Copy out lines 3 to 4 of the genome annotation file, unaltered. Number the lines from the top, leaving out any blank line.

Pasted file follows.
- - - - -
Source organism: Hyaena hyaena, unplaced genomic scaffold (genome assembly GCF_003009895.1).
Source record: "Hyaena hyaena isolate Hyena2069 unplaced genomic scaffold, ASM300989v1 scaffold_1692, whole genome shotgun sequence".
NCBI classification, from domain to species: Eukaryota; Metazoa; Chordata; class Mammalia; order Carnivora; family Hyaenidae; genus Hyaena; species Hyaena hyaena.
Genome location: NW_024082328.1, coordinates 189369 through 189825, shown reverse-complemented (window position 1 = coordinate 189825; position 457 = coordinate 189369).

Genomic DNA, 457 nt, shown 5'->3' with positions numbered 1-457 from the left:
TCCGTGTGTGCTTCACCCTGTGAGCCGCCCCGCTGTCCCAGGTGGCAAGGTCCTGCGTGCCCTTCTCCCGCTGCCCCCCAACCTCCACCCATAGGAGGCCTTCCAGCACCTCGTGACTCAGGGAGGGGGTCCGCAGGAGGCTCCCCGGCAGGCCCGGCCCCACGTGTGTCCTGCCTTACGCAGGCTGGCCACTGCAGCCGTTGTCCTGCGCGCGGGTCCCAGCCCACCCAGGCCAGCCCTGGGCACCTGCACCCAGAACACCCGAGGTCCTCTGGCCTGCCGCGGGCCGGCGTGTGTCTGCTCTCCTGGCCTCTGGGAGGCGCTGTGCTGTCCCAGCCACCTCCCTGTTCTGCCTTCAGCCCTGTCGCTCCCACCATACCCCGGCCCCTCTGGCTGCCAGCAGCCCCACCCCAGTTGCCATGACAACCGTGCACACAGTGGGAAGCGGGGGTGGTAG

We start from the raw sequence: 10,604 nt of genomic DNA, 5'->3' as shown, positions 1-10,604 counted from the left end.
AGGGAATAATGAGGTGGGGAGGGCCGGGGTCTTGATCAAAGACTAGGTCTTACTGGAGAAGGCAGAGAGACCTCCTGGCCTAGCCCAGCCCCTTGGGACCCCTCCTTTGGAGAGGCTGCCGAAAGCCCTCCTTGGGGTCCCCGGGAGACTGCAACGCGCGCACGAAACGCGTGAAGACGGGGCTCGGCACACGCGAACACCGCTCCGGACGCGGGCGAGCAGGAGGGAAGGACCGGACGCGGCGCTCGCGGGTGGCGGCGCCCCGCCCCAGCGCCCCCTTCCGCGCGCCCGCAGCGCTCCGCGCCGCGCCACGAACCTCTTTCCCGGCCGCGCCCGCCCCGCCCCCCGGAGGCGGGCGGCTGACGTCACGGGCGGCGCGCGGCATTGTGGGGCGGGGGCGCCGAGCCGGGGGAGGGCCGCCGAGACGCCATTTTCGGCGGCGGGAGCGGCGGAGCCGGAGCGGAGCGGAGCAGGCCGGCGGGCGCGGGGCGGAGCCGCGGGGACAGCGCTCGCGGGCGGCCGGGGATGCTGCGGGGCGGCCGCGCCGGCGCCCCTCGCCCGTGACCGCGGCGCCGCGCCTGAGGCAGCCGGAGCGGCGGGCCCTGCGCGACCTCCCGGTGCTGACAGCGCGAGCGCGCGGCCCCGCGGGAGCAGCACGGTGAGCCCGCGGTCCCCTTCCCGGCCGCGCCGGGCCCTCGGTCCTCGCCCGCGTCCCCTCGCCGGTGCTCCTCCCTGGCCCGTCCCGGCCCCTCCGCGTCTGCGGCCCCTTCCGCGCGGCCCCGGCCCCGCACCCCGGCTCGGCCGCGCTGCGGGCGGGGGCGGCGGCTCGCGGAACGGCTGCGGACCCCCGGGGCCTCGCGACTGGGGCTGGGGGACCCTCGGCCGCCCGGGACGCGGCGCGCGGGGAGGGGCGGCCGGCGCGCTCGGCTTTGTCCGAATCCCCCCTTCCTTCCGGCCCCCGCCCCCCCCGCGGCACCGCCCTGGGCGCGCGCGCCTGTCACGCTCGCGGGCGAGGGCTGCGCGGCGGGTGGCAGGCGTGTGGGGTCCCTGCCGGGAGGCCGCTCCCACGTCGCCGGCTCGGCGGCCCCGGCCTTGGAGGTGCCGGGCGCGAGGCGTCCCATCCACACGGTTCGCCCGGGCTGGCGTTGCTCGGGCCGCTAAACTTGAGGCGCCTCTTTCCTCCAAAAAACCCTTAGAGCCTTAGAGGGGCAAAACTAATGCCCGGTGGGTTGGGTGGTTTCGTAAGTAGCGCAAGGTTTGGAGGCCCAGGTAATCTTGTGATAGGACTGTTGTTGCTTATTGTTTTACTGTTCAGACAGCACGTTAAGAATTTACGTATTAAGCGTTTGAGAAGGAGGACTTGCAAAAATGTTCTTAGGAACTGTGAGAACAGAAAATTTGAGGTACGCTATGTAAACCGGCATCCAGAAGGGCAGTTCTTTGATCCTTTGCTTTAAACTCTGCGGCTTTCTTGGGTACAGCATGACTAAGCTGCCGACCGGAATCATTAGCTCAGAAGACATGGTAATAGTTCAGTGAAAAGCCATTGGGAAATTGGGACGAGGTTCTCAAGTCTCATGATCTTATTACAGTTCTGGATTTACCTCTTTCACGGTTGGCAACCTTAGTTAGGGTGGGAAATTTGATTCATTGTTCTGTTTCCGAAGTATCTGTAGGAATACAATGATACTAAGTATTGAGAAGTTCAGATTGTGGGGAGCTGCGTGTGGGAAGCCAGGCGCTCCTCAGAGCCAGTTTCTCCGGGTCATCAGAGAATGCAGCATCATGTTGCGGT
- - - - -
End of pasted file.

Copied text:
NCBI classification, from domain to species: Eukaryota; Metazoa; Chordata; class Mammalia; order Carnivora; family Hyaenidae; genus Hyaena; species Hyaena hyaena.
Genome location: NW_024082328.1, coordinates 189369 through 189825, shown reverse-complemented (window position 1 = coordinate 189825; position 457 = coordinate 189369).